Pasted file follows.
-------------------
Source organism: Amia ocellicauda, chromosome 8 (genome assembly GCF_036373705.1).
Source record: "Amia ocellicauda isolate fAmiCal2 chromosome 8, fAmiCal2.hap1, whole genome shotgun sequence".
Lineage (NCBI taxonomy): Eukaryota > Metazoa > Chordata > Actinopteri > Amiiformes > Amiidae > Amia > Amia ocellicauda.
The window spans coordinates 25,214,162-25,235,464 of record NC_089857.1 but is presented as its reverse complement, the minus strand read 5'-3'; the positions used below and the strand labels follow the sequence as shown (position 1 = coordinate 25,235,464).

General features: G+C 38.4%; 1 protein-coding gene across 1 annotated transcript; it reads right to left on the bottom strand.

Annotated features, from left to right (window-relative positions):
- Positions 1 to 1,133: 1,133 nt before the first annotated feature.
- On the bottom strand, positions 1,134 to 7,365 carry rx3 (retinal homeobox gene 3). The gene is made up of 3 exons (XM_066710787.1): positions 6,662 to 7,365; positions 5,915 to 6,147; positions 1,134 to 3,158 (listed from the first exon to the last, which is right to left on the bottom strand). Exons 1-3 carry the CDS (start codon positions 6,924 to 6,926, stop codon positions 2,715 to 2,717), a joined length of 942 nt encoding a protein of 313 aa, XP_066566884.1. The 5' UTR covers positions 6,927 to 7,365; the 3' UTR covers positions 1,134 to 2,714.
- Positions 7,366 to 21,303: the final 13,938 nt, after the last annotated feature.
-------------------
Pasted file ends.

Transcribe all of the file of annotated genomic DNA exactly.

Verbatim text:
Source organism: Amia ocellicauda, chromosome 8 (genome assembly GCF_036373705.1).
Source record: "Amia ocellicauda isolate fAmiCal2 chromosome 8, fAmiCal2.hap1, whole genome shotgun sequence".
Lineage (NCBI taxonomy): Eukaryota > Metazoa > Chordata > Actinopteri > Amiiformes > Amiidae > Amia > Amia ocellicauda.
The window spans coordinates 25,214,162-25,235,464 of record NC_089857.1 but is presented as its reverse complement, the minus strand read 5'-3'; the positions used below and the strand labels follow the sequence as shown (position 1 = coordinate 25,235,464).

General features: G+C 38.4%; 1 protein-coding gene across 1 annotated transcript; it reads right to left on the bottom strand.

Annotated features, from left to right (window-relative positions):
- Positions 1 to 1,133: 1,133 nt before the first annotated feature.
- On the bottom strand, positions 1,134 to 7,365 carry rx3 (retinal homeobox gene 3). The gene is made up of 3 exons (XM_066710787.1): positions 6,662 to 7,365; positions 5,915 to 6,147; positions 1,134 to 3,158 (listed from the first exon to the last, which is right to left on the bottom strand). Exons 1-3 carry the CDS (start codon positions 6,924 to 6,926, stop codon positions 2,715 to 2,717), a joined length of 942 nt encoding a protein of 313 aa, XP_066566884.1. The 5' UTR covers positions 6,927 to 7,365; the 3' UTR covers positions 1,134 to 2,714.
- Positions 7,366 to 21,303: the final 13,938 nt, after the last annotated feature.